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"That's because cuil was building a search engine from scratch rather than relying on bing's/yahoo's index to do the underlying scoring."

I've heard this in other discussions of DuckDuckGo here, and I don't understand why bing/yahoo allow a potential competitor free access to data that is so important to their search businesses. What's in it for Yahoo/Microsoft? Or is DDG paying for the privilege?




It's probably the same reason google allows free app engine accounts. If someone builds something cool, it's easy to integrate upon acquisition.


At the moment DDG is effectively a customer, not a competitor. If DDG ever became large enough to show up on Bing's radar (Bing currently has 600x as much traffic), you can bet that the terms would change.


As far as I know, DDG isn't paying for access. But I might be wrong about that. Maybe they are they paying for Bing, but not Yahoo?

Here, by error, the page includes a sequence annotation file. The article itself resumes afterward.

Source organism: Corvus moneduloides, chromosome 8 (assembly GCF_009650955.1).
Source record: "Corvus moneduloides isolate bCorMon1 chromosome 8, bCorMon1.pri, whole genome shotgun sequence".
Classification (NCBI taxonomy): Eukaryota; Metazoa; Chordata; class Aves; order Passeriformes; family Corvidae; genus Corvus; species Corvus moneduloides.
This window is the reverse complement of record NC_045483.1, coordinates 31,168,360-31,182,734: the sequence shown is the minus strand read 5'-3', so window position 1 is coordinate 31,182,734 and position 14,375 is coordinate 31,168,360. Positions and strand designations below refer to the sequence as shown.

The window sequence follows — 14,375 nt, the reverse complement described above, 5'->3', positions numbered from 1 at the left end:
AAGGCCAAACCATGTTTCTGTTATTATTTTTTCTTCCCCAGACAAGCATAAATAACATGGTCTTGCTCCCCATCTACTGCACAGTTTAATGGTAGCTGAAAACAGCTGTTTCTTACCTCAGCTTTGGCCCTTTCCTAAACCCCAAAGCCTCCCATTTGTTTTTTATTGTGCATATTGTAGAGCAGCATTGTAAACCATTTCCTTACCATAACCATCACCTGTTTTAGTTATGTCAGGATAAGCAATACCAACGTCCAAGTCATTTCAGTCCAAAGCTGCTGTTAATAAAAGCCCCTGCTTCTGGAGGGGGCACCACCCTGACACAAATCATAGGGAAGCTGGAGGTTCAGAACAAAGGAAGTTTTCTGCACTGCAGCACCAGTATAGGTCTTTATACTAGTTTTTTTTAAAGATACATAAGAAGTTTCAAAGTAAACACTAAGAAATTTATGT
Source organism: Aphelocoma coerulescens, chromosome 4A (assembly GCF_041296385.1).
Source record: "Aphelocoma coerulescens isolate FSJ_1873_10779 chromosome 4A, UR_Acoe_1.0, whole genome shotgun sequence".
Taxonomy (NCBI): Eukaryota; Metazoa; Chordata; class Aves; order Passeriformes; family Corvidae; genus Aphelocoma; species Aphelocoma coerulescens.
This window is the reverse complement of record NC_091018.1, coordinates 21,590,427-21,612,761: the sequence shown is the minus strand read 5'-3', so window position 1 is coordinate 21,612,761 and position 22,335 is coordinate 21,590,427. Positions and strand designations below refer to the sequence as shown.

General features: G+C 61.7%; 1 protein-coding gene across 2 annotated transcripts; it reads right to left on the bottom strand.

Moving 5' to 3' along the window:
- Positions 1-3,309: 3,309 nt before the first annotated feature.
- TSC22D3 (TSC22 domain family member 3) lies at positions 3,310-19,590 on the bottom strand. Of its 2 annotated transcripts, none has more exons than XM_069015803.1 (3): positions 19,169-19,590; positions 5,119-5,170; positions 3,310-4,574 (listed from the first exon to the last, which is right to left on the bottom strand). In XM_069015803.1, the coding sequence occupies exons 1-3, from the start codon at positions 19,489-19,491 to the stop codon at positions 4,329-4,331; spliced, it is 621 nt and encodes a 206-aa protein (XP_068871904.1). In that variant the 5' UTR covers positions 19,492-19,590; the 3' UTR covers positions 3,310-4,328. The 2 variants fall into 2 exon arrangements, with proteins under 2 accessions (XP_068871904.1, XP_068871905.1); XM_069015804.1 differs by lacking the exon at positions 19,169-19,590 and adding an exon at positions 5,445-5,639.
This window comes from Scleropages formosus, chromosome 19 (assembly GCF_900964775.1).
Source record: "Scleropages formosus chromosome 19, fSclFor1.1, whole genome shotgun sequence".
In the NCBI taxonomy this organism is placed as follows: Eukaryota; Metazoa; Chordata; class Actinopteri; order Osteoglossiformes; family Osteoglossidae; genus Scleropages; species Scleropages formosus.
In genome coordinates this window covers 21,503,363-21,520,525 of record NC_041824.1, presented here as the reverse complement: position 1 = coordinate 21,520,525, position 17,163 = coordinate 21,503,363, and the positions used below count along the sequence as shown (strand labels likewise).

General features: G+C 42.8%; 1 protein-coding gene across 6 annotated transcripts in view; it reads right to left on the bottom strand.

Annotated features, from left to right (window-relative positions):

Yahoo have recently announced that they will soon be charging for Boss.

http://developer.yahoo.net/blog/archives/2010/08/api_updates...

"We are exploring a potential fee-based structure as well as ad-revenue models that will enable BOSS developers to monetize their offerings. When we roll out these changes, BOSS will no longer be a free service to developers."


Yahoo's search api is about to go premium. It's been free to date, but they have always said they'll start charging for it at some point.


They can be the long tail of search engines, an army of Google beaters that are used by people that would never consider using Yahoo search.

I don't think the ordering of the results is Google's competitive advantage anymore it's branding and habit.




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